When you follow these three steps, you can find amazing deals on stunning pearls without the markup you’ll get from luxury brands.
Brand markups and grading aside, the most important factor that will determine pearl value is pearl type.
Specifically we have (In order from least to most valuable):
*Note that Hanadama pearls are simply the best of the best Akoyas.
Below, we’ll share what you can expect to pay for each type of pearl as well as what you’ll pay in general for each type of jewelry (including necklaces, earrings, and bracelets).
If you know what kind of pearl jewelry you’d like to buy, this section is for you:
A real pearl necklace can cost anywhere from $150 to $10,000+ or even more for exceptional examples. Affordable Freshwater necklaces can go as low as $150, while a classic Akoya necklace will cost anywhere from $250 to $5000+.
For more information, read how Freshwater pearls compare to Akoyas.
Freshwater Pearl Necklaces
$130 - $5,000 or more. At Pure Pearls you’ll pay between $150 and $3,000 for a high quality freshwater pearl necklace.
Akoya Pearl Necklaces
$150 - $10,000 or more. At Pure Pearls you’ll pay between $220 and $8,000 for a high quality Akoya pearl necklace.
Tahitian Pearl Necklaces
$450 - $10,000 or more. At Pure Pearls you’ll pay between $600 and $30,000 for a high quality Tahitian pearl necklace.
South Sea Pearl Necklaces
$450 - $100,000 or more. At Pure Pearls you’ll pay between $950 and $40,000 for a high quality South Sea pearl necklace. (Though we sometimes carry exceptional examples worth $100,000 or more)
Real pearl earrings typically cost between $100 and $2000, though you can pay more for exceptional examples. Affordable Freshwater earrings can go as low as $100/pair, while classic Akoya earrings typically range from $200-$400.
Freshwater Pearl Earrings
$80 - $700 or more. At Pure Pearls you’ll pay between $90 and $1,000 for high quality freshwater pearl earrings.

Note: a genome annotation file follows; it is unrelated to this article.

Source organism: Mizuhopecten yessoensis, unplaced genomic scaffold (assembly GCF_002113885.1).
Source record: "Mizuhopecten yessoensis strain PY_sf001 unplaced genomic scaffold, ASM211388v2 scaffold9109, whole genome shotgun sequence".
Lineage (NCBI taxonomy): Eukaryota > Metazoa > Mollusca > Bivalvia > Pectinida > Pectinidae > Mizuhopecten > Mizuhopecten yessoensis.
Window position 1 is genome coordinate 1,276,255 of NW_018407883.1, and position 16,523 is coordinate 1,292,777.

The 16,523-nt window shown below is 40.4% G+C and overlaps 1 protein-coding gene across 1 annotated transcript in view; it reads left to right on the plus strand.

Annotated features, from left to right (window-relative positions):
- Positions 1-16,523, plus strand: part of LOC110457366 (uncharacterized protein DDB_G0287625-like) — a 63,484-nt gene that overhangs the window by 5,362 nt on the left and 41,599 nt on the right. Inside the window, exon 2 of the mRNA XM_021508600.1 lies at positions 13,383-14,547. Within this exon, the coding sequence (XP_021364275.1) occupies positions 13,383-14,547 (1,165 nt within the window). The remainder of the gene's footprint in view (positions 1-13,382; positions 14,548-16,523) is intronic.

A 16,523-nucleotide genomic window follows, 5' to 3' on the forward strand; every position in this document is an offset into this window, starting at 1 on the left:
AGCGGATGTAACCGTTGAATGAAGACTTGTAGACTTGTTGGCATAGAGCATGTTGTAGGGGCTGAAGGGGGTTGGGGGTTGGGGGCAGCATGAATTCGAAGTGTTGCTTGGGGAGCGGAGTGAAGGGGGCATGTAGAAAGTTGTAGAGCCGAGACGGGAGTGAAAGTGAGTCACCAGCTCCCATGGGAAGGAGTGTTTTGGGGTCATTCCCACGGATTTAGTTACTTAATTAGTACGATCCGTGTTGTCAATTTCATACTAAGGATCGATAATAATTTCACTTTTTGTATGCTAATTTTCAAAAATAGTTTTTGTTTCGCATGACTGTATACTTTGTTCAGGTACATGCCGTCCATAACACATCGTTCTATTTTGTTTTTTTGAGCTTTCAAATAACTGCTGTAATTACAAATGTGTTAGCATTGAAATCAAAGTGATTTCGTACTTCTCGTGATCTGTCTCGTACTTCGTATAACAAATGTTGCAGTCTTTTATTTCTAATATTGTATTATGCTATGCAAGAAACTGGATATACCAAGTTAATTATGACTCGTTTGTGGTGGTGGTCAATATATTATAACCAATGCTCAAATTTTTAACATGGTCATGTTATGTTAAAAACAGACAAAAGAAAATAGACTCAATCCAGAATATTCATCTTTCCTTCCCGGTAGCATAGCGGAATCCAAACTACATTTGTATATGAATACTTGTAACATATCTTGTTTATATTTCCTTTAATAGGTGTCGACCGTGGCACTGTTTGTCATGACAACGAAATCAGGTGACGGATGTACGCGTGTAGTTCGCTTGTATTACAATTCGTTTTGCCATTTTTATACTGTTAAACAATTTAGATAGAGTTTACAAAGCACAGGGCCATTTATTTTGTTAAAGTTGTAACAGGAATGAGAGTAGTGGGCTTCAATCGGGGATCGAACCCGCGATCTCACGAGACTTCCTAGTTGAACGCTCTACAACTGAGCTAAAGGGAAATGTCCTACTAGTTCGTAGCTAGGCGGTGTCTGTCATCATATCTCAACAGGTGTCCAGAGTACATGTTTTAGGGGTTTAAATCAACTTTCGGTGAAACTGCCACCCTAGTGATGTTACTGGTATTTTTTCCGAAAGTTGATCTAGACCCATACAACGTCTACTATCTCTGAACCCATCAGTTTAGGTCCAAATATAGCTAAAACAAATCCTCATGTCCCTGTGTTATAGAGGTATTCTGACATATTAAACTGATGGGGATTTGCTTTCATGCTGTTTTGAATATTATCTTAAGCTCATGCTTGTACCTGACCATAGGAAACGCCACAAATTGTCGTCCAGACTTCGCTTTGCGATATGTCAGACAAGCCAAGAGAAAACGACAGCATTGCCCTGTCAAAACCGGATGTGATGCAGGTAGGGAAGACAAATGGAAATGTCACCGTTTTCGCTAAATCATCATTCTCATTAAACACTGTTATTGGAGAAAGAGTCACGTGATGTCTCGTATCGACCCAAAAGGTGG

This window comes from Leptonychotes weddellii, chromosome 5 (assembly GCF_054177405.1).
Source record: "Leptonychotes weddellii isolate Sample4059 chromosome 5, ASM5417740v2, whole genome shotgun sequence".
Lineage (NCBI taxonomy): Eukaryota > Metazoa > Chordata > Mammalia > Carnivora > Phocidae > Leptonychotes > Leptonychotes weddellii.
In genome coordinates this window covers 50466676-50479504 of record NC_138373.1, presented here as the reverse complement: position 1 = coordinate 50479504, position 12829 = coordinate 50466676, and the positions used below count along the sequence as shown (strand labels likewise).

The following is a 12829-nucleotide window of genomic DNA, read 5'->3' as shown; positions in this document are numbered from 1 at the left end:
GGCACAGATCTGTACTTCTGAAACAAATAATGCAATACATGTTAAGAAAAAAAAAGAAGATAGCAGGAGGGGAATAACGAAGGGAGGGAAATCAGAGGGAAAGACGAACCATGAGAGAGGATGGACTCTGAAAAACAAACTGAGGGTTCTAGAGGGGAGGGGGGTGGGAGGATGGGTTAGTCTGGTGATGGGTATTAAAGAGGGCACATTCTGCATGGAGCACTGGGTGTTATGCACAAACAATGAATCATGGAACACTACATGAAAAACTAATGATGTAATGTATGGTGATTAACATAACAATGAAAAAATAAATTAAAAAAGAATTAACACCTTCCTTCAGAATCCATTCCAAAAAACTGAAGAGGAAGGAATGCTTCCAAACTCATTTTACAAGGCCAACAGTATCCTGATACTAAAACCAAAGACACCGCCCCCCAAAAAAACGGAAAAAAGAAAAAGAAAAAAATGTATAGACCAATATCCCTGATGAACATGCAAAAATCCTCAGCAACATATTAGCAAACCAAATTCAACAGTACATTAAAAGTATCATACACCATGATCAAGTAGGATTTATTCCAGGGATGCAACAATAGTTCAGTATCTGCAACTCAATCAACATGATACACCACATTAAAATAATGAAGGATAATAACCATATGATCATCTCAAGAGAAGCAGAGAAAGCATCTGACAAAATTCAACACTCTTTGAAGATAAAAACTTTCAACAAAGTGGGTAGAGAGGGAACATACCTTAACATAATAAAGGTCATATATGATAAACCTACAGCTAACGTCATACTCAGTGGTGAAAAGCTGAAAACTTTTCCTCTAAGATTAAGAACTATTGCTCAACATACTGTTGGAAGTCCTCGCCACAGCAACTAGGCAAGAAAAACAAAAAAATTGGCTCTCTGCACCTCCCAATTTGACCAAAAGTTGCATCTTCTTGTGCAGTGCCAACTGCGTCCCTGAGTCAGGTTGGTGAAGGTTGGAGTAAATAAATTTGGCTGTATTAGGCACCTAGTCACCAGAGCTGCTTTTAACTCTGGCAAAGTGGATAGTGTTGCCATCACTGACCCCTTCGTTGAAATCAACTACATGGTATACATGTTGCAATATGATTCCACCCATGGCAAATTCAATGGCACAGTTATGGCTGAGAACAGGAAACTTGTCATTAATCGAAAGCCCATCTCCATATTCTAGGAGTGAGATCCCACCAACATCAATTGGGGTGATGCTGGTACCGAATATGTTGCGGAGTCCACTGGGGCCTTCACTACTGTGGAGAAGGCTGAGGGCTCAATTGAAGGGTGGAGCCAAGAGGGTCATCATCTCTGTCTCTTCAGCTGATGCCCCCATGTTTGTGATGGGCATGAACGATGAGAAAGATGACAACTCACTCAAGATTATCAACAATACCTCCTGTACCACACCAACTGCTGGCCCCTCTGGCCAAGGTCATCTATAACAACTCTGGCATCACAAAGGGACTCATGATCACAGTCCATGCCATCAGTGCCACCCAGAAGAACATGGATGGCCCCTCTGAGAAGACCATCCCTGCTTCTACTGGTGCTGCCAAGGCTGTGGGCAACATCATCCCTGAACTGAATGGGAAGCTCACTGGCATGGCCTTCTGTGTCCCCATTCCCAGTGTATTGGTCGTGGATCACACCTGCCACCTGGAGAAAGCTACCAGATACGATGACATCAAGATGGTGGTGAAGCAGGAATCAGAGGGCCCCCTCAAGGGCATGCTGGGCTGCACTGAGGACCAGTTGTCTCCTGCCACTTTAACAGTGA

Akoya Pearl Earrings
$80 - $2,000 or more. At Pure Pearls you’ll pay between $85 and $1,700 for high quality Akoya pearl earrings.
Tahitian Pearl Earrings
$150 - $5,000 or more. At Pure Pearls you’ll pay between $150 and $3,200 for high quality Tahitian pearl earrings.
South Sea Pearl Earrings
$200 - $10,000 or more. At Pure Pearls you’ll pay between $200 and $4,000 for high quality South Sea pearl earrings.
A real pearl bracelet typically costs between $100 and $2000, though you can pay more for exceptional examples. An affordable Freshwater bracelet can go as low as $100, while a classic Akoya bracelet typically ranges from $200-$2000.
Freshwater Pearl Bracelet
$110 - $2,500 or more. At Pure Pearls you’ll pay between $115 and $1,800 for a high quality freshwater pearl bracelet.
Akoya Pearl Bracelet
$150 - $7,500 or more. At Pure Pearls you’ll pay between $175 and $4,500 for a high quality Akoya pearl bracelet.
Tahitian Pearl Bracelet
$350 - $10,000 or more. At Pure Pearls you’ll pay between $475 and $5,000 for a high quality Tahitian pearl bracelet.
South Sea Pearl Bracelet
$500 - $10,000 or more. At Pure Pearls you’ll pay between $775 and $10,000 for a high quality South Sea pearl bracelet.
If you already know what kind of pearl you’d like, but aren’t sure what kind of jewelry you want, this section is for you:
Note: All prices are general ranges. Truly exceptional examples may fall outside the upper end of these price ranges.
Cultured Freshwater pearls from China are a colorful and budget-friendly pearl type. Choose from White, Pink/Peach, Lavender and Black hues, in classic sizes ranging from 6.0-7.0mm through 10.0-11.0mm.
Read our Freshwater Pearl Buyer's Guide for more information about cultured Freshwater pearls.
Cultured Japanese Akoya pearls are considered by many to be THE Classic White pearl. Akoya pearls are world-famous for being perfectly round in shape, with near perfect matching and a bright, highly reflective and glossy luster.
Read our Akoya Pearl Buyer's Guide for more information about cultured Akoya pearls.
Famous for their large sizes and rainbow of stunning colors, black Tahitian pearls from French Polynesia are gems for jewelry lovers looking for something rare and truly unique.
Read our Tahitian Pearls Buyer's Guide for more information about black Tahitian pearls.
Known as the "Queen of Cultured Pearls", South Sea pearls are the very largest and most valuable of all major pearl types. South Sea pearls are available in natural shades of White and Gold, and range in size from 8.0-9.0mm through 15.0-16.0mm and larger.
Read our South Sea Pearl Buyer's Guide for more information about cultured South Sea pearls.
Finding great deals on pearls can be a confusing process if you don’t know where to look.
Each brand uses different grading factors and pricing models, which makes it hard to compare prices and quality from one brand to the next.
If you want the best deals on pearls, remember to:
Or, if you’d like to skip straight to browsing some of the best deals you’ll find on stunning, luxury-grade pearls, check out our classic Akoya collection.
We invite you to compare them to any pearls on the market — it’s 100% risk free. Just order the pearls, think about it for up to 90 days, and if you’re not completely satisfied, just send them back. We’ll pay return shipping.